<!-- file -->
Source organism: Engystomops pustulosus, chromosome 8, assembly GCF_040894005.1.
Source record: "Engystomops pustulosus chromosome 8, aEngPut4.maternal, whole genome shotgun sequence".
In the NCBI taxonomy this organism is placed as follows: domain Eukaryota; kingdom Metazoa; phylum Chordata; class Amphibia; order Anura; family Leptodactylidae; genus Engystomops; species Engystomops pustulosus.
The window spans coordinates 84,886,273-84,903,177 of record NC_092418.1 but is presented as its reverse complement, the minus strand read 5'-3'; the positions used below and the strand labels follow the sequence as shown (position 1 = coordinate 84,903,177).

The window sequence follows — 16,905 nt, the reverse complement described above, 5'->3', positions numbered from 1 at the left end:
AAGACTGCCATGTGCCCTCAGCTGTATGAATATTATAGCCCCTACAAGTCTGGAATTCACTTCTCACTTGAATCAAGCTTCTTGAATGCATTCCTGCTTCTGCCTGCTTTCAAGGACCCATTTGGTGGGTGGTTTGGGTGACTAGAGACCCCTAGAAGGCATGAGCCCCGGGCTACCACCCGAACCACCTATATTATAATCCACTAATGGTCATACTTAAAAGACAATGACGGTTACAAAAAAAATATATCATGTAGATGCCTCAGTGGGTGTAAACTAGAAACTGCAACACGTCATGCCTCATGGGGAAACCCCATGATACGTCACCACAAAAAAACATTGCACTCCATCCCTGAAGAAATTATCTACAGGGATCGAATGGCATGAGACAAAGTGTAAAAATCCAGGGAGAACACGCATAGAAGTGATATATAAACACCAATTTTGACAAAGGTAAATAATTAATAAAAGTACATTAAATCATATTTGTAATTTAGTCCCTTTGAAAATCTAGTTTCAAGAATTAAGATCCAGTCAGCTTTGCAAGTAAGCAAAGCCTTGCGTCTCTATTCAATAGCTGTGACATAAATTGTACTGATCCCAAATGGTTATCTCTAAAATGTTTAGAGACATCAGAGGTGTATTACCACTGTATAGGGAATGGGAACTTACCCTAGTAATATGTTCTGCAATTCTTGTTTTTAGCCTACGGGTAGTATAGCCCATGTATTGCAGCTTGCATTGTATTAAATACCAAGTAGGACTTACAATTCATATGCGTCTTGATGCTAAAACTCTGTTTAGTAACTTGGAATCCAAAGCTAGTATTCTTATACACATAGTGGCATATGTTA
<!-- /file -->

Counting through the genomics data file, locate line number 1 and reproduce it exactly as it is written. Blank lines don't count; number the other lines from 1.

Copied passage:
Source organism: Engystomops pustulosus, chromosome 8, assembly GCF_040894005.1.